December 8, 2022

How the ‘Where is Peng Shuai?’ T-shirt rule has rocked the Australian Open | Tennis News – Times of India

NEW DELHI: The Australian Open this time has been in the news even before the tournament started. Thanks largely to the Novak Djokovic visa row and also the Peng Shuai story.
Already rocked by the Djokovic fiasco days before it began, the Australian Open organisers would have hoped that the tournament would go on smoothly till some fans turned up at the stadiums wearing “Where is Peng Shuai?” shirts.
Peng Shuai made headlines late last year when she levelled sexual assualt allegations against Zhang Gaoli, a former vice premier of China.
Peng, 35, made the allegations against Zhang, 75, on November 2 on her verified account on Weibo, a Chinese social media platform. She said she met Zhang earlier in her career and had a consensual relationship with him. She claimed he sexually assaulted her shortly after he stepped down as one of China’s top leaders in 2017.
After that post, Peng was absent from public view for nearly three weeks. Last month, on the sidelines of a cross-country skiing event in Shanghai Peng said she had never accused anyone of sexually assaulting her, and that a social media post she had made had been misunderstood.
Despite that, fans still seemed worried that Peng was not being able to be completely free and was being forced to say things which she didn’t mean. Multiple fans were seen wearing the ‘Where is Peng Shuai?’ T-shirts

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Australian human rights activists wearing ‘Where is Peng Shuai?’ T-shirts at the Australian Open in Melbourne. (AFP Photo)
Footage screened last weekend of security and police requesting a fan to remove a shirt which featured an image of Peng on the front and “Where is Peng Shuai?” on the back sparked widespread condemnation, with some critics describing it as cowardly.

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Two spectators wearing ‘Where is Peng Shuai?’ T-shirts in the stands at the Australian Open in Melbourne. (AFP Photo)
Tennis Australia responded initially by stating that the clothing breached its rules on “political messaging” and fell in the commercial or political material category. And that caused a huge stir, with many well known personalities hitting out at the rule.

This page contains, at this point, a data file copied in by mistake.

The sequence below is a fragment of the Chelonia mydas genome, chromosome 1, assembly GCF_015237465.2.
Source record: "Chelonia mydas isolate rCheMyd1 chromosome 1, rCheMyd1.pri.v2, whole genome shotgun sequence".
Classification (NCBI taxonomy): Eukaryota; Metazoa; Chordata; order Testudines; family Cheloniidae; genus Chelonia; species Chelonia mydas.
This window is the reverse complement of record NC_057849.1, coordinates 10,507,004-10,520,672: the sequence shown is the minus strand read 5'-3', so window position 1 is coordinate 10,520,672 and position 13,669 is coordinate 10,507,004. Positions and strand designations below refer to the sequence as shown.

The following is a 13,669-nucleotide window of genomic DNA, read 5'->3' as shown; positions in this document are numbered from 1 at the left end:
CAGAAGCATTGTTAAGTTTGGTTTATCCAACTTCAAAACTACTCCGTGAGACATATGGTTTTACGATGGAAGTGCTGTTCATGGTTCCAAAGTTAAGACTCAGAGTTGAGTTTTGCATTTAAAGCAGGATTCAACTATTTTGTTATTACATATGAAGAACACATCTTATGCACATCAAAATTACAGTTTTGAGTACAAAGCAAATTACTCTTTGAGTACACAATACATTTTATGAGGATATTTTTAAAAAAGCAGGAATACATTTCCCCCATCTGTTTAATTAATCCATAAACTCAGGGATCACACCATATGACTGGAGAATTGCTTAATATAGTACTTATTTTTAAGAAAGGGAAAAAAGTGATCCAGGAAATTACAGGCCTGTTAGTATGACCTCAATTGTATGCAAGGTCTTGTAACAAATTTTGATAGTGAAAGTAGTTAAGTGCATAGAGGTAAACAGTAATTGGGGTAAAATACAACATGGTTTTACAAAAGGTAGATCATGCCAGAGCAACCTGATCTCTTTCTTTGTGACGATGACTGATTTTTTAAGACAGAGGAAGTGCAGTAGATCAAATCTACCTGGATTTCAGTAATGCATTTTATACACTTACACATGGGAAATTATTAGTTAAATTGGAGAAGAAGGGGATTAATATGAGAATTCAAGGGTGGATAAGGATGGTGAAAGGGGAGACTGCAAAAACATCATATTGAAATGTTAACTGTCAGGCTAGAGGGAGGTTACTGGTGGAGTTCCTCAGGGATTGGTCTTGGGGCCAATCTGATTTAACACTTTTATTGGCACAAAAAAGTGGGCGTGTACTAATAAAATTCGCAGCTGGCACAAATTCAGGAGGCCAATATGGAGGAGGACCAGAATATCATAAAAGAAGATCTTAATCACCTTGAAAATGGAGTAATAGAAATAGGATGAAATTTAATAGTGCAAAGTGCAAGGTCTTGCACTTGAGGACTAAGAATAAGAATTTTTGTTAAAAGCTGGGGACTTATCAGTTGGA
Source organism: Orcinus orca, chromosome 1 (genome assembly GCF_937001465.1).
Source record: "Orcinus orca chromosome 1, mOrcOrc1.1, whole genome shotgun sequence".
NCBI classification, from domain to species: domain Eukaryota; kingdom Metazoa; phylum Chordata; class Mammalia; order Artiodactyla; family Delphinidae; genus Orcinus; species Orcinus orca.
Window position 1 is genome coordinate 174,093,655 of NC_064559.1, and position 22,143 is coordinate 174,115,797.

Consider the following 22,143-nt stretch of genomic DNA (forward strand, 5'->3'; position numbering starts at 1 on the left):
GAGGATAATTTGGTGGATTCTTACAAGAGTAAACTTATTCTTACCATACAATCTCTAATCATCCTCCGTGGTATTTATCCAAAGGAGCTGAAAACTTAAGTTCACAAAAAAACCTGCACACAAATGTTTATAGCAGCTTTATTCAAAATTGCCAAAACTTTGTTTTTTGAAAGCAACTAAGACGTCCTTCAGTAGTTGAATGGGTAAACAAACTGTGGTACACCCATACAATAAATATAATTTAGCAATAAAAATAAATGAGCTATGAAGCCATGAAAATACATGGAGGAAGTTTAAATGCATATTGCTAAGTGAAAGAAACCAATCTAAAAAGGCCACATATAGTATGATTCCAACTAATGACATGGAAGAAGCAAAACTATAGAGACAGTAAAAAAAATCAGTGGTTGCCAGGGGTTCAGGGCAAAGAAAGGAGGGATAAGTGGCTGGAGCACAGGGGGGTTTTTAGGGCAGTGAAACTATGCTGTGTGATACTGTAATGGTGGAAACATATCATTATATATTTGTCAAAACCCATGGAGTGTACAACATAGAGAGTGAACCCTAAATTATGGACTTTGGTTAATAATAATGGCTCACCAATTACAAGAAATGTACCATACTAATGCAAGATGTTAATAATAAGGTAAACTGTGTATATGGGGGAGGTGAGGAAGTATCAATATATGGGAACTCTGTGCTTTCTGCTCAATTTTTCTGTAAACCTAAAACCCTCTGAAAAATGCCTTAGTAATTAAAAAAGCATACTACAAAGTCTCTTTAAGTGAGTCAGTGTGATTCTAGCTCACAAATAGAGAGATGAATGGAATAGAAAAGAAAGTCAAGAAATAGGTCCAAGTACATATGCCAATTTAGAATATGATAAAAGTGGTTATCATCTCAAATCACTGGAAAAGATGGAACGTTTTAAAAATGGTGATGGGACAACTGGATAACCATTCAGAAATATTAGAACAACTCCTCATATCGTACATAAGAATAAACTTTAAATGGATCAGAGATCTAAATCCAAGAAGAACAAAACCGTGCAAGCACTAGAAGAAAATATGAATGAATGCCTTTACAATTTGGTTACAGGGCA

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Australian human rights activists wearing ‘Where is Peng Shuai?’ T-shirts at the Australian Open in Melbourne. (AFP Photo)

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Two spectators wearing ‘Where is Peng Shuai?’ T-shirts in the stands at the Australian Open in Melbourne. (AFP Photo)
Tennis legend Martina Navratilova for instance called the stance of Tennis Australia pathetic and accused the body of bowing down to China.

The backlash grew stronger when Australia’s defence minister Peter Dutton told Sky news that Pengs safety is “not a political issue” and that it’s a “human rights” issue. The foreign minister meanwhile said that freedom of speech should be defended.
Many others joined the chorus of voices asking for the ban to be reversed.

That made Tennis Australia reverse its decision on the ban on these shirts. However, Tennis Australia Chief Executive and Tournament Director Craig Tiley on Tuesday said that, while the ban on the shirts with the message ‘Where is Peng Shuai?’ will be reversed, as long as the fans wearing the shirts don’t congregate in large groups or cause problems for other spectators, the ban on banners with similar messaging will stay, since they might be a safety concern.
Tiley also said that there were people who showed up with a banner on two large poles and that is something they cannot allow inside the stadiums.
There haven’t been too many instances of the broadcast cameras showing fans wearing these t-shirts either, though that depends on how many fans were actually wearing these shirts after the ban was reversed. Also the capacity at the Rod Laver arena and the Margaret Court arena has been capped at 50%.
According to some reports though the tournament could see a sea of fans wearing these shirts for the women’s singles final on Saturday, with fundraisers saying they will give out these shirts for free at Melbourne Park. Others meanwhile have pointed at Chinese sponsorship of the Australian Open as a reason for the tournament to initially not allow fans to wear these shirts and make a statement.
For the fans who want to wear the shirts, it’s a way of bringing back to light a topic which most people don’t seem to be talking about anymore.

Here are some other messages that were put on Twitter earlier criticizing the ban on these shirts:

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